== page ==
Scientists Forge through Severe Sea Ice to Better Determine Why Antarctica’s Glaciers are Collapsing [Slide Show]

Cold clues reveal how fast ice is disappearing, and therefore how quickly sea level could rise

By Douglas Fox

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Fragmented sea ice, or pack ice, seen from the deck of the icebreaker, Nathaniel B. Palmer . Heavy sea ice in the Weddell Sea, on the east side of the Antarctic Peninsula, makes navigation extremely difficult even for large icebreakers.....[ More ]


Geologist Greg Balco from the Berkeley Geochronology Center collects rock samples from a mountain overlooking Sjögren Fjord on the Antarctic Peninsula. By measuring a rare isotope in the rock, Balco can determine how long the rock has been exposed to sunlight—and therefore how recent it was that thick Ice Age glaciers last covered this peak.....[ More ]


This granite boulder does not match the surrounding bedrock. A glacier transported it to this location thousands of years ago, and later dropped it here as the ice receded. These rocks, called glacial erratics, can be used to map the flow of ancient glaciers.....[ More ]


The bedrock on a mountain overlooking Sjögren Glacier is covered in scrape marks left by the glacier when it was much thicker and skidded over the mountain long ago. The orientation of the scars reveals the direction that the glacier flowed.....[ More ]


A sensor is lowered through 700 meters of sea water filling a fjord on the Antarctic Peninsula. The sensor will measure temperature, salinity and the speed and direction of currents as it descends—allowing scientists to map the plumes of fresh meltwater bleeding off of coastal tidewater glaciers.....[ More ]


Workers on the rear deck of the Nathaniel B. Palmer haul in a four-meter-long core of sediment that was extracted from the seafloor 1,300 meters below. Sediment cores can provide a record of when the area was covered by a floating ice shelf or even by a gigantic, grounded glacier that rested on the seafloor.....[ More ]


The shells of tiny organisms, called foraminifera, that lived thousands of years ago are found in sediment cores taken from the sea floor. Scott Ishman, a paleoecologist from Southern Illinois University, studies them as ancient environmental markers.....[ More ]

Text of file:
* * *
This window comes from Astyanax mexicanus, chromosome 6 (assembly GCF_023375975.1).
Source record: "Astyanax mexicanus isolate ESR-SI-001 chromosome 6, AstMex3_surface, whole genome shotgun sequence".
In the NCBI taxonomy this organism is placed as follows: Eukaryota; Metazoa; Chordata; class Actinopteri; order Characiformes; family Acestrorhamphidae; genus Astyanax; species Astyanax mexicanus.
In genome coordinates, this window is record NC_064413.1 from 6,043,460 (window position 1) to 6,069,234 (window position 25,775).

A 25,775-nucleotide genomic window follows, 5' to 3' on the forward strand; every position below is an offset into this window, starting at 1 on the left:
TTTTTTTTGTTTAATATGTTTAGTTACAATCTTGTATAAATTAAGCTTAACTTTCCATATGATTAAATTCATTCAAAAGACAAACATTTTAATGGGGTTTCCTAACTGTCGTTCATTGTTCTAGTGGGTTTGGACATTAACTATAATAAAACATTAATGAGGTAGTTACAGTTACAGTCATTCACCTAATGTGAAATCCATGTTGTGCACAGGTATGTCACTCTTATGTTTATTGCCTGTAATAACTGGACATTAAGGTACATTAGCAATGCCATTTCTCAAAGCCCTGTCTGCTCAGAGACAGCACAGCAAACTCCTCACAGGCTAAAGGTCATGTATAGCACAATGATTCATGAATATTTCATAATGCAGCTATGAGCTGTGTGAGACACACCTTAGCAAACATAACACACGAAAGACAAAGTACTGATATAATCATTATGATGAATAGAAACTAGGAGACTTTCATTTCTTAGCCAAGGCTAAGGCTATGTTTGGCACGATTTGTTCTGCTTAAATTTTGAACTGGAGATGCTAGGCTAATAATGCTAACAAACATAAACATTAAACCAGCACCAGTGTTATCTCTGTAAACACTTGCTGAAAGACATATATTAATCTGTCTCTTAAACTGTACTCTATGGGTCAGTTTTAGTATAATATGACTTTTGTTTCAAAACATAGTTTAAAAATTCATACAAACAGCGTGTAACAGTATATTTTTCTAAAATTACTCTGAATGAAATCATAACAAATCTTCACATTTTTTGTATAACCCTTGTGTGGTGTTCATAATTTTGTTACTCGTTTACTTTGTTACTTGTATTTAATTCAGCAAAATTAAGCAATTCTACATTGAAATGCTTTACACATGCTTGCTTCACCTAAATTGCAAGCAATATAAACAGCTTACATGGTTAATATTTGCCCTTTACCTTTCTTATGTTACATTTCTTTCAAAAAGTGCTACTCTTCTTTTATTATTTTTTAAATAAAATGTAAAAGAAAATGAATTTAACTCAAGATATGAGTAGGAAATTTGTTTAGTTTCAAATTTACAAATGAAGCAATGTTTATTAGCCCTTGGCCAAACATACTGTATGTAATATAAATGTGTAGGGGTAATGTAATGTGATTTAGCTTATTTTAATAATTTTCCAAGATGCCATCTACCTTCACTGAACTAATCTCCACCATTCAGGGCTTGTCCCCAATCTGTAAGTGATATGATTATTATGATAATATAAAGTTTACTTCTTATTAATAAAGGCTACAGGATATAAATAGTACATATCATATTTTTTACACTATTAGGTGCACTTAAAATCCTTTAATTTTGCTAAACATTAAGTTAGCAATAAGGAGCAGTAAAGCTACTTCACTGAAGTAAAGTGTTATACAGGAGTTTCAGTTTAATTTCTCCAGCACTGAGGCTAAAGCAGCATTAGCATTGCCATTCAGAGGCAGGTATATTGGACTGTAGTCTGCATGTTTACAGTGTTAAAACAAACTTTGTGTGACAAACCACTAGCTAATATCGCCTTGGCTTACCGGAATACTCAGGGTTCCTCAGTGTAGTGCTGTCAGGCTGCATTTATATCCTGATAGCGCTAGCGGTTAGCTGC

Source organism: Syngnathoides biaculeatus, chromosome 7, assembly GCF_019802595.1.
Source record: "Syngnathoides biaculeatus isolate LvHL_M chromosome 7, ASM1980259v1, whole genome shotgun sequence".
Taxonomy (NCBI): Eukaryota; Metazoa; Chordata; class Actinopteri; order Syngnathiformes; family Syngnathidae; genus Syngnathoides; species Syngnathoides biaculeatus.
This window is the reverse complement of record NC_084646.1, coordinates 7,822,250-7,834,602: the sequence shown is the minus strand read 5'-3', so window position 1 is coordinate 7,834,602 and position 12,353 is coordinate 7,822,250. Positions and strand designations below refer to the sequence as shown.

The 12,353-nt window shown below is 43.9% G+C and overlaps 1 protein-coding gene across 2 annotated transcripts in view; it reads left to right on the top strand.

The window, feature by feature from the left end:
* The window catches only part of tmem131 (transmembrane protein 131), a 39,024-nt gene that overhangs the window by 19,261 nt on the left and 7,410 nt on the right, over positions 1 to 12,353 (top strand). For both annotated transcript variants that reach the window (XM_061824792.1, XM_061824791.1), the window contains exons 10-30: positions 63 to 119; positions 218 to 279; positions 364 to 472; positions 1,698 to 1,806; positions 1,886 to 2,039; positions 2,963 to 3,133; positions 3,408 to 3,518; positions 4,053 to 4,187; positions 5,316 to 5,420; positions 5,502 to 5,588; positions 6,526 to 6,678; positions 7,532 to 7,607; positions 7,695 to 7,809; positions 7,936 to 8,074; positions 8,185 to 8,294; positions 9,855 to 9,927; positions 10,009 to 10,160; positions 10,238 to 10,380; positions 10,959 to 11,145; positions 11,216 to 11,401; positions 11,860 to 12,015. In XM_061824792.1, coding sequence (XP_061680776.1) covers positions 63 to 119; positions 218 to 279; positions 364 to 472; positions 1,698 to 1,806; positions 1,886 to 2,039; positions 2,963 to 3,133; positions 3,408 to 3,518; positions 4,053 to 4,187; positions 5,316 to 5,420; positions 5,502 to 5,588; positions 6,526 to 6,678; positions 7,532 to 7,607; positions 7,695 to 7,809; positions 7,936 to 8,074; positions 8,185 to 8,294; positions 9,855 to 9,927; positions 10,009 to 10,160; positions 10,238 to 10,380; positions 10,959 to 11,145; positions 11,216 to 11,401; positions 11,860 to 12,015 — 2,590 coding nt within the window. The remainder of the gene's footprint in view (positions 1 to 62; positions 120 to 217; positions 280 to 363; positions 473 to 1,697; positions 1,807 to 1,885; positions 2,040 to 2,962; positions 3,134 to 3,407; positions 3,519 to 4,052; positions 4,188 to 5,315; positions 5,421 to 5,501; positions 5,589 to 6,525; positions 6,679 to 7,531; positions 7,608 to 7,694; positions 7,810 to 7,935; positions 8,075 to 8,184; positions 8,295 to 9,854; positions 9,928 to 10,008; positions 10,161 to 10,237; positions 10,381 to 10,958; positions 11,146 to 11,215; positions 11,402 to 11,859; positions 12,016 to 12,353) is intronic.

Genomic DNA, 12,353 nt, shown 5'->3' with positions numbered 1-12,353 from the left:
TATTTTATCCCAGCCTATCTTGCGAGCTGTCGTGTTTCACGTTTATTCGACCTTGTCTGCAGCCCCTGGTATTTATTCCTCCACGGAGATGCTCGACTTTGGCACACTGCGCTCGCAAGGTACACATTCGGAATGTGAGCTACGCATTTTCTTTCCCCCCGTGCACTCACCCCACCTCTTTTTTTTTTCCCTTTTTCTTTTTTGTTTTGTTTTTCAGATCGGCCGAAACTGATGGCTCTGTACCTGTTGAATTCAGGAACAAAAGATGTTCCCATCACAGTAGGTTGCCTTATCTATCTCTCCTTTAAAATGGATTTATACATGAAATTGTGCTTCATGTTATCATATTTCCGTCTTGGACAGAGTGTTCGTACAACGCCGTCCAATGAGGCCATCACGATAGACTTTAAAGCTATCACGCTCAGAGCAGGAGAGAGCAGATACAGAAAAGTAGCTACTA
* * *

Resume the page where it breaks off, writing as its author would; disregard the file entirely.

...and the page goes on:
This silica shell of an ancient diatom found in a sediment core taken from the seafloor off the Antarctic Peninsula in only. Amy Leventer, a paleobiologist at Colgate University, uses diatoms as proxies of past environments in Antarctica.....[ More ]


A mishmosh of microscopic diatom shells, thousands of years old, was found in certain seafloor sediments off the coast of Antarctica. The big, angular, rod-like diatom at the center, Eucampia antarctica , grows in different shapes depending on the amount of sea ice.....[ More ]


A team of researchers disembarks from the icebreaker to take samples. The researchers will quantify pockets of melt water in the sea ice, and identify microscopic diatoms locked inside the ice.....[ More ]


Scientists are lowered by the ship's crane. By studying the thickness and porosity of the sea ice, scientists can estimate its age (generally one to 10 years). Microscopic organisms called diatoms in the ice provide clues to the ecosystem in the ocean below.....[ More ]


The icebreaker Nathaniel B. Palmer plows a path through sea ice in the Prince Gustav Channel, just off the Antarctic Peninsula. Grounded by the dark bluffs of James Ross Island in the background, the scene is reminiscent of a sandy Utah desert—but the veneer of ice one meter thick conceals ocean water 700 to 1,000 meters deep.....[ More ]

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